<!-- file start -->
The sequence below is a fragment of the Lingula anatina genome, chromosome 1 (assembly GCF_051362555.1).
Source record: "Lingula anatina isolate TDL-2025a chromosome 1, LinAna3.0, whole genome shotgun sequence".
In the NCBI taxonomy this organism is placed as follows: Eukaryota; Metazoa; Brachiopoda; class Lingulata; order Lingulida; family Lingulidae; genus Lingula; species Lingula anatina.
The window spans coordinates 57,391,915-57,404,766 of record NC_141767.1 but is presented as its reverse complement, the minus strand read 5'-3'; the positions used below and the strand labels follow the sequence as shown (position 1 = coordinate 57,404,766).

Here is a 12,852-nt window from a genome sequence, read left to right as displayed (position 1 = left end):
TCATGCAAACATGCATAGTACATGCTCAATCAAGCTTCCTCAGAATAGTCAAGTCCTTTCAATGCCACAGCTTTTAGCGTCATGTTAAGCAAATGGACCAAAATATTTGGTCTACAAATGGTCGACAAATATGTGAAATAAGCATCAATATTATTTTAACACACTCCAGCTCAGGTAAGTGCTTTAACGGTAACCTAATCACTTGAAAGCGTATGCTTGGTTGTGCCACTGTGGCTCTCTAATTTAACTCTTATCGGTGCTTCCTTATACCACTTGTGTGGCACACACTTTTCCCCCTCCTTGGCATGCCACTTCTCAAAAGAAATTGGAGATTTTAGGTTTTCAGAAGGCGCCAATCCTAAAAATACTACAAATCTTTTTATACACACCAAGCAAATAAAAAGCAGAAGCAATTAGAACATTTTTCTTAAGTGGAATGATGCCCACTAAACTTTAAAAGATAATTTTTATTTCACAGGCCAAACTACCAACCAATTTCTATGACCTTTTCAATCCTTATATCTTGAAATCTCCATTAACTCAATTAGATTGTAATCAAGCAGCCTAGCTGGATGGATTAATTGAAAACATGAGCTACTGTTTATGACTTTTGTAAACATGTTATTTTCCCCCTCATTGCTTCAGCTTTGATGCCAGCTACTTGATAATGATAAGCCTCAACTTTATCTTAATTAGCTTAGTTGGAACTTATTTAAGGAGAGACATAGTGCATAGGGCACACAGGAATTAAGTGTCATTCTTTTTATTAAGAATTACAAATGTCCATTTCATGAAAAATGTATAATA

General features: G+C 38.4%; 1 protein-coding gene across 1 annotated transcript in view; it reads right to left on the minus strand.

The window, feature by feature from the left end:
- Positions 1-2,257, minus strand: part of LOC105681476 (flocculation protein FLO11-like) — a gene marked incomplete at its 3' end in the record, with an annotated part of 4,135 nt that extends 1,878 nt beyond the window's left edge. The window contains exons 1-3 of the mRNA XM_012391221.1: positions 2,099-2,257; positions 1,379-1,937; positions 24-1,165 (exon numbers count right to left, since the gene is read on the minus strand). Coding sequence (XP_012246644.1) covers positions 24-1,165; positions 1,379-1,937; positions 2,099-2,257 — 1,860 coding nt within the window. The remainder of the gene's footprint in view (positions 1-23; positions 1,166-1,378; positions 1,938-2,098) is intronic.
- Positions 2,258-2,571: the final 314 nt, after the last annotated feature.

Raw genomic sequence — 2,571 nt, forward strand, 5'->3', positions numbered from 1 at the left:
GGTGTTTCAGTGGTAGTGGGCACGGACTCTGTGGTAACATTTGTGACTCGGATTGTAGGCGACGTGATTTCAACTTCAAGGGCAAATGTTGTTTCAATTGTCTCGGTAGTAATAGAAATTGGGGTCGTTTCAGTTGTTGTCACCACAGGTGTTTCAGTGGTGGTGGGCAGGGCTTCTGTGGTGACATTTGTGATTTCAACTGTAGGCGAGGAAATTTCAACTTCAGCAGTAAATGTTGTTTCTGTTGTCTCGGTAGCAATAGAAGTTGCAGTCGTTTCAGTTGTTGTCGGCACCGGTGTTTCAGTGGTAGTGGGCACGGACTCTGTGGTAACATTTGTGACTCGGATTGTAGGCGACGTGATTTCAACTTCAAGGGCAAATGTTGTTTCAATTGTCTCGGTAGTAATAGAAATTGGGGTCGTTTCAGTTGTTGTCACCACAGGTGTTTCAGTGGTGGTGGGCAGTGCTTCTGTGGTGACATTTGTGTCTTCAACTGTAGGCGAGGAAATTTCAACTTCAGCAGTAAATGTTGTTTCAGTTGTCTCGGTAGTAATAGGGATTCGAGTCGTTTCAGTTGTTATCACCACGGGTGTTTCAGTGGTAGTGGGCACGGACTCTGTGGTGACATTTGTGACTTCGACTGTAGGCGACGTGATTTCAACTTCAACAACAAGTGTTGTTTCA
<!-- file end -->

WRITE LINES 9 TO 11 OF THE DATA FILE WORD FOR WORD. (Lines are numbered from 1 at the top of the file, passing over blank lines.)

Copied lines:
- Positions 1-2,257, minus strand: part of LOC105681476 (flocculation protein FLO11-like) — a gene marked incomplete at its 3' end in the record, with an annotated part of 4,135 nt that extends 1,878 nt beyond the window's left edge. The window contains exons 1-3 of the mRNA XM_012391221.1: positions 2,099-2,257; positions 1,379-1,937; positions 24-1,165 (exon numbers count right to left, since the gene is read on the minus strand). Coding sequence (XP_012246644.1) covers positions 24-1,165; positions 1,379-1,937; positions 2,099-2,257 — 1,860 coding nt within the window. The remainder of the gene's footprint in view (positions 1-23; positions 1,166-1,378; positions 1,938-2,098) is intronic.
- Positions 2,258-2,571: the final 314 nt, after the last annotated feature.

Raw genomic sequence — 2,571 nt, forward strand, 5'->3', positions numbered from 1 at the left: